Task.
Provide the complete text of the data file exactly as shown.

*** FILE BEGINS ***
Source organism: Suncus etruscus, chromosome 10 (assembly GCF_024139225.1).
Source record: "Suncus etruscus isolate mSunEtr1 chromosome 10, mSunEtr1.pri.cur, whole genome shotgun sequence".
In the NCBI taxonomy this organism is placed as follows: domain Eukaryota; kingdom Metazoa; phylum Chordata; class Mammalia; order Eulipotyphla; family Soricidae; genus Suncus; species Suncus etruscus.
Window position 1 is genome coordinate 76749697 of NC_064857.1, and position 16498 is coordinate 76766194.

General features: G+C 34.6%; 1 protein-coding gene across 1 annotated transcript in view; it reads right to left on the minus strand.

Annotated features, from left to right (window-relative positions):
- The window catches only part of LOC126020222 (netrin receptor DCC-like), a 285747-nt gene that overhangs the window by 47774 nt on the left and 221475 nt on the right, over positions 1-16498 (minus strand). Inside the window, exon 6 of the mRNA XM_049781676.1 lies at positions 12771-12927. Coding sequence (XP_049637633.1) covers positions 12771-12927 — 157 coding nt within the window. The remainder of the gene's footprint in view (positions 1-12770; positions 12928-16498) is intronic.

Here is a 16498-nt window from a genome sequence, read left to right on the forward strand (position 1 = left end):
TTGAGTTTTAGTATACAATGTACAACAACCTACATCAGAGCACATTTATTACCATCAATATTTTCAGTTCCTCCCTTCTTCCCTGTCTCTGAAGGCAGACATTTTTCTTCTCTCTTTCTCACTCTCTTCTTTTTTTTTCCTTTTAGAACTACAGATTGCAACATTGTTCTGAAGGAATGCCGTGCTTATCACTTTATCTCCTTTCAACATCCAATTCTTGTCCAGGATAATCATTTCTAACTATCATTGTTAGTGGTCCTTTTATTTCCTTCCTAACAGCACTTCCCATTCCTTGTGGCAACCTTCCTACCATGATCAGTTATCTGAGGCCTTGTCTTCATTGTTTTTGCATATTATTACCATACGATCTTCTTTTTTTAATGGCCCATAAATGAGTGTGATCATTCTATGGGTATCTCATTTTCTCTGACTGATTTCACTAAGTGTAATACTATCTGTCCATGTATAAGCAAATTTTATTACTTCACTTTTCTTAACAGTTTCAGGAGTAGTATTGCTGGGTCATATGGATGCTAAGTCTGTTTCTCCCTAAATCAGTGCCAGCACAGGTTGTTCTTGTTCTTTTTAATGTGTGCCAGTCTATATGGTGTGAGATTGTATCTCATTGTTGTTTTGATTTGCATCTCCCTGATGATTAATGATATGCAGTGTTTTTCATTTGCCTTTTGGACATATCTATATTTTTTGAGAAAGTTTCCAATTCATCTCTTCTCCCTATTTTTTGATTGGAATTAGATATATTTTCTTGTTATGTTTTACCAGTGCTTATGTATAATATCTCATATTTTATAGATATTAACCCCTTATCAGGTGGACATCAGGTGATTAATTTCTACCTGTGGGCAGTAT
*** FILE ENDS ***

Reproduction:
Source organism: Suncus etruscus, chromosome 10 (assembly GCF_024139225.1).
Source record: "Suncus etruscus isolate mSunEtr1 chromosome 10, mSunEtr1.pri.cur, whole genome shotgun sequence".
In the NCBI taxonomy this organism is placed as follows: domain Eukaryota; kingdom Metazoa; phylum Chordata; class Mammalia; order Eulipotyphla; family Soricidae; genus Suncus; species Suncus etruscus.
Window position 1 is genome coordinate 76749697 of NC_064857.1, and position 16498 is coordinate 76766194.

General features: G+C 34.6%; 1 protein-coding gene across 1 annotated transcript in view; it reads right to left on the minus strand.

Annotated features, from left to right (window-relative positions):
- The window catches only part of LOC126020222 (netrin receptor DCC-like), a 285747-nt gene that overhangs the window by 47774 nt on the left and 221475 nt on the right, over positions 1-16498 (minus strand). Inside the window, exon 6 of the mRNA XM_049781676.1 lies at positions 12771-12927. Coding sequence (XP_049637633.1) covers positions 12771-12927 — 157 coding nt within the window. The remainder of the gene's footprint in view (positions 1-12770; positions 12928-16498) is intronic.

Here is a 16498-nt window from a genome sequence, read left to right on the forward strand (position 1 = left end):
TTGAGTTTTAGTATACAATGTACAACAACCTACATCAGAGCACATTTATTACCATCAATATTTTCAGTTCCTCCCTTCTTCCCTGTCTCTGAAGGCAGACATTTTTCTTCTCTCTTTCTCACTCTCTTCTTTTTTTTTCCTTTTAGAACTACAGATTGCAACATTGTTCTGAAGGAATGCCGTGCTTATCACTTTATCTCCTTTCAACATCCAATTCTTGTCCAGGATAATCATTTCTAACTATCATTGTTAGTGGTCCTTTTATTTCCTTCCTAACAGCACTTCCCATTCCTTGTGGCAACCTTCCTACCATGATCAGTTATCTGAGGCCTTGTCTTCATTGTTTTTGCATATTATTACCATACGATCTTCTTTTTTTAATGGCCCATAAATGAGTGTGATCATTCTATGGGTATCTCATTTTCTCTGACTGATTTCACTAAGTGTAATACTATCTGTCCATGTATAAGCAAATTTTATTACTTCACTTTTCTTAACAGTTTCAGGAGTAGTATTGCTGGGTCATATGGATGCTAAGTCTGTTTCTCCCTAAATCAGTGCCAGCACAGGTTGTTCTTGTTCTTTTTAATGTGTGCCAGTCTATATGGTGTGAGATTGTATCTCATTGTTGTTTTGATTTGCATCTCCCTGATGATTAATGATATGCAGTGTTTTTCATTTGCCTTTTGGACATATCTATATTTTTTGAGAAAGTTTCCAATTCATCTCTTCTCCCTATTTTTTGATTGGAATTAGATATATTTTCTTGTTATGTTTTACCAGTGCTTATGTATAATATCTCATATTTTATAGATATTAACCCCTTATCAGGTGGACATCAGGTGATTAATTTCTACCTGTGGGCAGTAT